If you read around the KDE Techbase, or if you develop KDE applications, you may have heard about KDE’s KConfigXT. This is an extension of KDE’s KConfig, and can be used to generate nice configure dialogs with multiple pages with minimal effort, also taking care of saving and applying settings. In short, something really neat! But there are problems when using it with interpreted language bindings (such as PyKDE, which is the one I use):
- KConfigXT requires an XML file and an INI-like file to be compiled by kconfig_compiler in order to produce C++ files
- There is no such a tool (at least to my knowledge) that does the same job for bindings
So what to do? Either give up on the niceness of KConfigXT, or work around the issue. I chose the latter.
Bypassing the kconfig_compiler limitation
What kconfig_compiler does is basically generate the KConfigSkeleton sublcass needed for KConfigXT. So, we can create our own subclass by hand: a little more work is involved but nothing too hard. The following snippets, taken from a GPL application I’m working on, will demonstrate how to do it.
from PyQt4.QtCore import *
from PyQt4.QtGui import *
from PyKDE4.kdeui import *
#UI stuff - see later
from ui_generalpage import Ui_GeneralPage
"""Class to handle preferences.""" def __init__(self, *args): super(Preferences, self).__init__(self, *args) self.setCurrentGroup("General") self._danbooru_boards_list = QStringList() self._danbooru_boards = self.addItemStringList("danbooruUrls", self._danbooru_boards_list, QStringList())
Here we set up a KConfigSKeleton subclass. The first thing we set up after that is the config group we want to use: we can have several, for example “General”, “Services”, and so on. Of course an empty group makes nothing, so we populate it, in this case with a QStringList configuration item (see the API docs (KCoreConfigSkeleton, but KConfigSkeleton is a subclass of that) for more types you can use). You’ll notice that we assign an empty QStringList to a variable, which is then used in the addItemStringList call later. That’s because KConfigSkeleton (in C++) wants a pointer to the type of content, and since in Python we don’t have pointers, we pass a reference (and by binding it to our class instance, we make sure it won’t be garbage-collected).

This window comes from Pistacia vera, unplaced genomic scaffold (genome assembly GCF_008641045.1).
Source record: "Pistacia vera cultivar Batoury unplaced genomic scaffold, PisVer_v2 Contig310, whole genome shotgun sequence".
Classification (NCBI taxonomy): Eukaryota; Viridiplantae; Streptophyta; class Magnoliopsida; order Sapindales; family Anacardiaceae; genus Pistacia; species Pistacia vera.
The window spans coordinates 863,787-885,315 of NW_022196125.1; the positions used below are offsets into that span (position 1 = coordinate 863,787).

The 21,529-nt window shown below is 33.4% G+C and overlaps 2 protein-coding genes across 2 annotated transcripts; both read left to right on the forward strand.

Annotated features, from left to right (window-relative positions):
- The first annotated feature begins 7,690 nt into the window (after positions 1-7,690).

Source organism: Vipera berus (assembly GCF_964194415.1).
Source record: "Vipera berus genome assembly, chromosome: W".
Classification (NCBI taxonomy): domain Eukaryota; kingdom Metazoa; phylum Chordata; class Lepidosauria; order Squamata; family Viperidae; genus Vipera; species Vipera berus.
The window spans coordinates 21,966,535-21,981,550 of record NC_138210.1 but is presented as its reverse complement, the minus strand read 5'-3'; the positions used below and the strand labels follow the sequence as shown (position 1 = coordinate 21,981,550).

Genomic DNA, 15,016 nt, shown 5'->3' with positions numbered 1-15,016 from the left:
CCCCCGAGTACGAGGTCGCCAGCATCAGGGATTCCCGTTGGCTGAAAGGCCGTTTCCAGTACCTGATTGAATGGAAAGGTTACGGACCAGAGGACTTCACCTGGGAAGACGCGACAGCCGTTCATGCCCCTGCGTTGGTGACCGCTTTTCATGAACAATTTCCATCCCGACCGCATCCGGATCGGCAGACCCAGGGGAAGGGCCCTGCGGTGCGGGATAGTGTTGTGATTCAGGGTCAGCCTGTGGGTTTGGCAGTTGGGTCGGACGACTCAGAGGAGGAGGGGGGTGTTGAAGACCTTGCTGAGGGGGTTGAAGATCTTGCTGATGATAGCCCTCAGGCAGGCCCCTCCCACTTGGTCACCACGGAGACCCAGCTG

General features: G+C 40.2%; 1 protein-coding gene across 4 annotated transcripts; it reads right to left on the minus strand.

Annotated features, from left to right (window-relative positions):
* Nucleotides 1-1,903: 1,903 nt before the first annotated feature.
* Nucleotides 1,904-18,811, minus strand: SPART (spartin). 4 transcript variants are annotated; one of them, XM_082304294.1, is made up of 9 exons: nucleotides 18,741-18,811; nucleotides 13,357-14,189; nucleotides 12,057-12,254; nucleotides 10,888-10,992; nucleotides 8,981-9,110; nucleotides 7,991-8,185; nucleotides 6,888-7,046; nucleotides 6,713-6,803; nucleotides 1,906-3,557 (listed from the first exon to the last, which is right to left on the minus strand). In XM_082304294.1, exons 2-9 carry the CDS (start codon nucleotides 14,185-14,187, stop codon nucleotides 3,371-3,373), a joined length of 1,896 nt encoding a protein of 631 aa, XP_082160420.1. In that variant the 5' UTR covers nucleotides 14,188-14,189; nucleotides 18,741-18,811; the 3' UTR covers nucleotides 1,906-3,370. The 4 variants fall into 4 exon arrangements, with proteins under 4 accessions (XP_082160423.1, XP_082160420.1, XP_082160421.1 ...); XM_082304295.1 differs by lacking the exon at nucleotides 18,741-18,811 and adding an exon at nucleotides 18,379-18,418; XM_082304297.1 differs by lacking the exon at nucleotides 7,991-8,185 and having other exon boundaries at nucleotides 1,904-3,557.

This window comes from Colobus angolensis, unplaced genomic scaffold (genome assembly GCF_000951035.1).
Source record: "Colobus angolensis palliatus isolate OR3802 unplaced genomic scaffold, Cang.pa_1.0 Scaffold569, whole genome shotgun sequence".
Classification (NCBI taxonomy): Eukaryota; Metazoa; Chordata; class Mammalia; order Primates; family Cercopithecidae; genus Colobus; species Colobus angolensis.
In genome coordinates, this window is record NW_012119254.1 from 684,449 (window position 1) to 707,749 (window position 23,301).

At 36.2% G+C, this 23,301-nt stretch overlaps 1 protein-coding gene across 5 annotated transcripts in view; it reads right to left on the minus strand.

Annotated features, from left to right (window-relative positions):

The addItemStringList (and other addItem*) methods use three parameters: a string with the name of the option (remember this!), the reference to the item, and a default value (in this case an empty QStringList).. Once we’ve set the options, we call readConfig() in the initializer to make sure the values are read from the config (or default values created).
I set all the attributes as “hidden” to prevent direct manipulation. To access them, I set up properties (following the example of minirok, another PyKDE4 application).
As you can see, the value of the configuration items is accessed via the value() function. Once tihs is done, we’re done with regards to the KConfigSkeleton part.